Green eyeshade

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Green eyeshades are a type of visor that were worn most often from the late-19th century to the mid-20th century by accountants, telegraphers, copy editors and others engaged in vision-intensive, detail-oriented occupations to lessen eyestrain[1] due to early incandescent lights and candles, which tended to be harsh (the classic banker's lamp had a green shade for similar reasons).[2] Because they were often worn by people involved in accounting, auditing, economics, and budgeting, they became associated with these activities.[3]

Green eyeshades were often made of a transparent dark green or blue-green colored celluloid, although leather and paper were used to make the visor portion as well. One manufacturer, the Featherweight Eyeshade Company, described their eyeshade as "healthful, color peculiarly restful to the eyes".[4] Green eyeshades are still on the market, typically sold as "dealer's visors". They retain a certain degree of popularity in the gambling community.[5]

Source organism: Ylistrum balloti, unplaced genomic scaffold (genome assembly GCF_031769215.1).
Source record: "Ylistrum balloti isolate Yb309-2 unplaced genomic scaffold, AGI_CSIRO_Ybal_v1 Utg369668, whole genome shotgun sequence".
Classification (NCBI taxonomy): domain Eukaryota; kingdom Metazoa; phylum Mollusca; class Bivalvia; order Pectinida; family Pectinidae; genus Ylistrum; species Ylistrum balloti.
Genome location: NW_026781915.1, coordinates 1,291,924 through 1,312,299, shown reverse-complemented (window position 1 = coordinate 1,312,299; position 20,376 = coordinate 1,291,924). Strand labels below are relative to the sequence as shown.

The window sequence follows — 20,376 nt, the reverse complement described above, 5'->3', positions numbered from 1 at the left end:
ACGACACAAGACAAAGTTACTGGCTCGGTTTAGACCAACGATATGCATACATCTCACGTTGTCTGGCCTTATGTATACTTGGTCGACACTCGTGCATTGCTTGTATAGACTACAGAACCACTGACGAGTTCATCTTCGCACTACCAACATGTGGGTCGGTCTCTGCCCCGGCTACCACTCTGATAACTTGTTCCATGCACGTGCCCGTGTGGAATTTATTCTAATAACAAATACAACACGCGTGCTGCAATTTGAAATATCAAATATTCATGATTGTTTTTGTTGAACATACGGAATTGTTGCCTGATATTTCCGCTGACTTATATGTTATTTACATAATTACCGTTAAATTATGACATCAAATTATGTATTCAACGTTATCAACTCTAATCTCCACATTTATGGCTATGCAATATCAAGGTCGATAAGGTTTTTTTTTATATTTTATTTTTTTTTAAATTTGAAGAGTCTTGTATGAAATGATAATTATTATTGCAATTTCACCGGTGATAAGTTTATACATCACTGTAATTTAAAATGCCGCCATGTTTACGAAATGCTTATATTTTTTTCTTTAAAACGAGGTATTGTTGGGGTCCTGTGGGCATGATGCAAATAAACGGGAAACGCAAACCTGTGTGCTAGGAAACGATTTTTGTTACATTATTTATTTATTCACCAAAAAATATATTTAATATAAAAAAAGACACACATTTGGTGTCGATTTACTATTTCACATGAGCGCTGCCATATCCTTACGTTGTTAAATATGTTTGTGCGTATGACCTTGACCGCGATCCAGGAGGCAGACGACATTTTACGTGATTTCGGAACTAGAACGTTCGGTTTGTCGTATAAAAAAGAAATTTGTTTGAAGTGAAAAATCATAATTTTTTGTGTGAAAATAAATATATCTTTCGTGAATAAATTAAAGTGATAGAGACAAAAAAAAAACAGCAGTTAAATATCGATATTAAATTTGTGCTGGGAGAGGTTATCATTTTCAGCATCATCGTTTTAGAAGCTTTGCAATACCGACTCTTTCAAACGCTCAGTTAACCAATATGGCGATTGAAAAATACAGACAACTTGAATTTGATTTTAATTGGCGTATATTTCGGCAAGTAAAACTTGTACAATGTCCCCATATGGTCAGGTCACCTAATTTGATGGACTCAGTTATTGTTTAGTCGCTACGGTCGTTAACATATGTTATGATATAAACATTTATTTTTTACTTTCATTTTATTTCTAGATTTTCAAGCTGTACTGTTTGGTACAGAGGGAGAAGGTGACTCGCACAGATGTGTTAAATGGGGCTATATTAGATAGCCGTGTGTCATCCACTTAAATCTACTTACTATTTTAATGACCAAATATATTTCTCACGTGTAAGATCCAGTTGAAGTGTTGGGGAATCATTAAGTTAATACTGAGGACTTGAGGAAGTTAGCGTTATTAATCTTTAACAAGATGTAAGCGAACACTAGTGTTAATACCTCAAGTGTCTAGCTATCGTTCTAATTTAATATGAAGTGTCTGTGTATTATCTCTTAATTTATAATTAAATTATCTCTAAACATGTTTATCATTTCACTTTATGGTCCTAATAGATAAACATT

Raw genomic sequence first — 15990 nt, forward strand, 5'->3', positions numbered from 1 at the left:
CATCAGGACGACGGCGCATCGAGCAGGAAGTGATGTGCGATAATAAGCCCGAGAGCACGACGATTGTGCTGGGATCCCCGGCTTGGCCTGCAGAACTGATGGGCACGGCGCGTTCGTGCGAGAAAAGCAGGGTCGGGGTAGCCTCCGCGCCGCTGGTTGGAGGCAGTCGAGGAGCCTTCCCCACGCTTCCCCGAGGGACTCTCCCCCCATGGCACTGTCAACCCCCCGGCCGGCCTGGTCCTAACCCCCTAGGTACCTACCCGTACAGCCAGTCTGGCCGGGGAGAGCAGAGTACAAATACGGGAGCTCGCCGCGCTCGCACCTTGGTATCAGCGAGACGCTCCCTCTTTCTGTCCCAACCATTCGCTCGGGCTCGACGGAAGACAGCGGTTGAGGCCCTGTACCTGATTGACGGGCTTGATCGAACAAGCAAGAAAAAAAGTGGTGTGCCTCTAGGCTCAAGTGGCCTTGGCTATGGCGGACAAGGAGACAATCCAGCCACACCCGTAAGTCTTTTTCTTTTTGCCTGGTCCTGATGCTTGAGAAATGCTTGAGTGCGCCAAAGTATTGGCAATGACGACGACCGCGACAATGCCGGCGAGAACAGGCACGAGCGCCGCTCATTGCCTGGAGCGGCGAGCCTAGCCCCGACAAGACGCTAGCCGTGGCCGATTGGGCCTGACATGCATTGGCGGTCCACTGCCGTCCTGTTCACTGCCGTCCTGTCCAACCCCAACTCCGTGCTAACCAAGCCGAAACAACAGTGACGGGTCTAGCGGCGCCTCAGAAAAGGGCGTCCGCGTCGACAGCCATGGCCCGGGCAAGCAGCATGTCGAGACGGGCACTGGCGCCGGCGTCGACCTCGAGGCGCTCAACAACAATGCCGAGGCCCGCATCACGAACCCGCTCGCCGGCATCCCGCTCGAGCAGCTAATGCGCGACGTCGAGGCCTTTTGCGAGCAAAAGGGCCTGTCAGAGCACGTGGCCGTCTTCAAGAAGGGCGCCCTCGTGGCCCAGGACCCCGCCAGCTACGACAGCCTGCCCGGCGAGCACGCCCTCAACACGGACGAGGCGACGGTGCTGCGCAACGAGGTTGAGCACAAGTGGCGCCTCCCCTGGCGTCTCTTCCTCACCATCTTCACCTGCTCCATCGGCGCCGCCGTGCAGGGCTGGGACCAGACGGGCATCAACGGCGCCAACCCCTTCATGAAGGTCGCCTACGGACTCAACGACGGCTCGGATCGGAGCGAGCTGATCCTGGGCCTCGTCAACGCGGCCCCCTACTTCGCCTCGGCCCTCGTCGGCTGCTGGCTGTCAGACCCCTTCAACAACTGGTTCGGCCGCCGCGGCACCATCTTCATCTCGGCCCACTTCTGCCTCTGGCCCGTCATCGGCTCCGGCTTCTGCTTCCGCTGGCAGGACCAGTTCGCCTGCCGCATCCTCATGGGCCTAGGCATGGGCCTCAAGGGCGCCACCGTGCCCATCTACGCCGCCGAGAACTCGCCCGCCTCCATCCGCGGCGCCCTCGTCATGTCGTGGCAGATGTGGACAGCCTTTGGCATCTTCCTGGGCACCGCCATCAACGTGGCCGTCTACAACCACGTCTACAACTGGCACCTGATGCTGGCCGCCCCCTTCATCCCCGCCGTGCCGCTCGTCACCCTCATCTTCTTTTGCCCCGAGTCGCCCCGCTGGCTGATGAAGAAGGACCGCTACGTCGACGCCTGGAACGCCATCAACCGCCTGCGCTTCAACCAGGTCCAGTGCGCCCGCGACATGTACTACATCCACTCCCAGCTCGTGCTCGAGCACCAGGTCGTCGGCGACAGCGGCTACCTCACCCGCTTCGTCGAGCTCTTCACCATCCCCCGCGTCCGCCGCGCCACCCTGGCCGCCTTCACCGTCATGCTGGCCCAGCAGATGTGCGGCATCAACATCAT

Several individuals, including William Mahony, received patents for their eyeshade designs.[6] The phrase "green eye-shades" can be applied to individuals who are excessively concerned with financial matters or small and insignificant details and is used even as recently as 2013 in U.S. Budget Committee Hearings.[7][8]

In popular culture[edit]

The Society of Professional Journalists annually recognizes deserving journalists working in the Southern United States with its Green Eyeshade Excellence in Journalism Award.[9]

Patent for green eyeshade by W. F. Mahony in 1903.

See also[edit]


  1. ^ "Why AP Manual Entry Is Going the Way of the Green Visor - Kofax Advisor Blog". Kofax Advisor Blog. 2014-08-15. Retrieved 2018-11-17.
  2. ^ "History of the original bankers lamp - The Bankers Lamp". The Bankers Lamp. 2017-10-10. Retrieved 2018-11-17.
  3. ^ "Strange Visors Getting Their Moment in the Sun". The Cut. Retrieved 2018-11-17.
  4. ^ New England Stationer and Printer. 1901.
  5. ^ Supply, Casino. "Search Results". Casino Supply. Retrieved 2018-11-17.
  6. ^ "Patent Images". Retrieved 2018-11-17.
  7. ^ "The Republicans' Self-Defeating War on Eyeshades". Retrieved 2018-11-17.
  8. ^ Congress (2011). Congressional Record. Government Printing Office. ISBN 9780160871641.
  9. ^